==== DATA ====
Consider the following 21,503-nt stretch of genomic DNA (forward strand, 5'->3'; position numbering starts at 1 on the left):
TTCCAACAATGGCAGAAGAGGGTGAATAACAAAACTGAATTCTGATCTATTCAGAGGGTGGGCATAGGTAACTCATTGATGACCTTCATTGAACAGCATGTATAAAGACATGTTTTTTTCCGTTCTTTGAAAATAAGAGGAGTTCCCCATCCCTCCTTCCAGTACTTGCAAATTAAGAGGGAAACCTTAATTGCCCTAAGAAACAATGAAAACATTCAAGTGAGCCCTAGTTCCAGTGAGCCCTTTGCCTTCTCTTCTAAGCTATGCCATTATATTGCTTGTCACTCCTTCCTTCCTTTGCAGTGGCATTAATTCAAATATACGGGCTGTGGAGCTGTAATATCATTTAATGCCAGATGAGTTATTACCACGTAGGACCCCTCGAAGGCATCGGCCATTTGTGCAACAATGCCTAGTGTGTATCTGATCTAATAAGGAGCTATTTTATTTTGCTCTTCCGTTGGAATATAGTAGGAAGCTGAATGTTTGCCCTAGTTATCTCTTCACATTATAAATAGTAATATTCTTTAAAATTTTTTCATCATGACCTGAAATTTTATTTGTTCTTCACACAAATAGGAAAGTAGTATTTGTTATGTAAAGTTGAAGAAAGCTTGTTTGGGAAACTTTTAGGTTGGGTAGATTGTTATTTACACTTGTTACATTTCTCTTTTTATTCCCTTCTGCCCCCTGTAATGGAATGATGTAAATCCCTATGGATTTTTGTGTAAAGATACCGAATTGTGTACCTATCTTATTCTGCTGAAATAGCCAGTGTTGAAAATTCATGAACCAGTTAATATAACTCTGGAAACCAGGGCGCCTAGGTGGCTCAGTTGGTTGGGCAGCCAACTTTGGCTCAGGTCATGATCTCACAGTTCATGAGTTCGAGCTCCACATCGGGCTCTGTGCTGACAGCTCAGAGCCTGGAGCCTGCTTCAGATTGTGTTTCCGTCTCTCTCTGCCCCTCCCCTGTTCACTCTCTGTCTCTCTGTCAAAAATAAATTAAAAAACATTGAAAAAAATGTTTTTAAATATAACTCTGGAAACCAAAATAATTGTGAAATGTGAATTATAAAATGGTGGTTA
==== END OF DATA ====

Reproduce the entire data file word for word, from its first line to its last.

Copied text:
Consider the following 21,503-nt stretch of genomic DNA (forward strand, 5'->3'; position numbering starts at 1 on the left):
TTCCAACAATGGCAGAAGAGGGTGAATAACAAAACTGAATTCTGATCTATTCAGAGGGTGGGCATAGGTAACTCATTGATGACCTTCATTGAACAGCATGTATAAAGACATGTTTTTTTCCGTTCTTTGAAAATAAGAGGAGTTCCCCATCCCTCCTTCCAGTACTTGCAAATTAAGAGGGAAACCTTAATTGCCCTAAGAAACAATGAAAACATTCAAGTGAGCCCTAGTTCCAGTGAGCCCTTTGCCTTCTCTTCTAAGCTATGCCATTATATTGCTTGTCACTCCTTCCTTCCTTTGCAGTGGCATTAATTCAAATATACGGGCTGTGGAGCTGTAATATCATTTAATGCCAGATGAGTTATTACCACGTAGGACCCCTCGAAGGCATCGGCCATTTGTGCAACAATGCCTAGTGTGTATCTGATCTAATAAGGAGCTATTTTATTTTGCTCTTCCGTTGGAATATAGTAGGAAGCTGAATGTTTGCCCTAGTTATCTCTTCACATTATAAATAGTAATATTCTTTAAAATTTTTTCATCATGACCTGAAATTTTATTTGTTCTTCACACAAATAGGAAAGTAGTATTTGTTATGTAAAGTTGAAGAAAGCTTGTTTGGGAAACTTTTAGGTTGGGTAGATTGTTATTTACACTTGTTACATTTCTCTTTTTATTCCCTTCTGCCCCCTGTAATGGAATGATGTAAATCCCTATGGATTTTTGTGTAAAGATACCGAATTGTGTACCTATCTTATTCTGCTGAAATAGCCAGTGTTGAAAATTCATGAACCAGTTAATATAACTCTGGAAACCAGGGCGCCTAGGTGGCTCAGTTGGTTGGGCAGCCAACTTTGGCTCAGGTCATGATCTCACAGTTCATGAGTTCGAGCTCCACATCGGGCTCTGTGCTGACAGCTCAGAGCCTGGAGCCTGCTTCAGATTGTGTTTCCGTCTCTCTCTGCCCCTCCCCTGTTCACTCTCTGTCTCTCTGTCAAAAATAAATTAAAAAACATTGAAAAAAATGTTTTTAAATATAACTCTGGAAACCAAAATAATTGTGAAATGTGAATTATAAAATGGTGGTTA